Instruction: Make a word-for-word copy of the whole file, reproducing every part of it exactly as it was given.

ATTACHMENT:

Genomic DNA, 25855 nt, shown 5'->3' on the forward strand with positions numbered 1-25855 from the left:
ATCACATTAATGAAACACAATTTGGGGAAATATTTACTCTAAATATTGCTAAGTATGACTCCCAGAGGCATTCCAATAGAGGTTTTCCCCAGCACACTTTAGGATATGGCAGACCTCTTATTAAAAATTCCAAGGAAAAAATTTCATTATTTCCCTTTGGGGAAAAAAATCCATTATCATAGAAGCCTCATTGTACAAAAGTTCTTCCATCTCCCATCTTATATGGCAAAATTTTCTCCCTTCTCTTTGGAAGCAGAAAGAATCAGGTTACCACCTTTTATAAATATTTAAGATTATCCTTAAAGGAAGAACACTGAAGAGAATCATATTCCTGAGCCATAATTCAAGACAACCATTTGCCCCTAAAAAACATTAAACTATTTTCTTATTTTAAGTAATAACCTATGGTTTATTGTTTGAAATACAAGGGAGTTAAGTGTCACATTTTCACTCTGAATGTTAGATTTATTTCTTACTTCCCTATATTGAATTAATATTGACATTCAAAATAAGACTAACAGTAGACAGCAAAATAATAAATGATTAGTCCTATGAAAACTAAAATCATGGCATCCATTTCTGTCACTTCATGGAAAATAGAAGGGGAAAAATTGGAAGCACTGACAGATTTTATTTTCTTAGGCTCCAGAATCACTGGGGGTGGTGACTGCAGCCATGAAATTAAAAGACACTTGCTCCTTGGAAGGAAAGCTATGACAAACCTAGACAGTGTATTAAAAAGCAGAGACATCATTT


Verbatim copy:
Genomic DNA, 25855 nt, shown 5'->3' on the forward strand with positions numbered 1-25855 from the left:
ATCACATTAATGAAACACAATTTGGGGAAATATTTACTCTAAATATTGCTAAGTATGACTCCCAGAGGCATTCCAATAGAGGTTTTCCCCAGCACACTTTAGGATATGGCAGACCTCTTATTAAAAATTCCAAGGAAAAAATTTCATTATTTCCCTTTGGGGAAAAAAATCCATTATCATAGAAGCCTCATTGTACAAAAGTTCTTCCATCTCCCATCTTATATGGCAAAATTTTCTCCCTTCTCTTTGGAAGCAGAAAGAATCAGGTTACCACCTTTTATAAATATTTAAGATTATCCTTAAAGGAAGAACACTGAAGAGAATCATATTCCTGAGCCATAATTCAAGACAACCATTTGCCCCTAAAAAACATTAAACTATTTTCTTATTTTAAGTAATAACCTATGGTTTATTGTTTGAAATACAAGGGAGTTAAGTGTCACATTTTCACTCTGAATGTTAGATTTATTTCTTACTTCCCTATATTGAATTAATATTGACATTCAAAATAAGACTAACAGTAGACAGCAAAATAATAAATGATTAGTCCTATGAAAACTAAAATCATGGCATCCATTTCTGTCACTTCATGGAAAATAGAAGGGGAAAAATTGGAAGCACTGACAGATTTTATTTTCTTAGGCTCCAGAATCACTGGGGGTGGTGACTGCAGCCATGAAATTAAAAGACACTTGCTCCTTGGAAGGAAAGCTATGACAAACCTAGACAGTGTATTAAAAAGCAGAGACATCATTT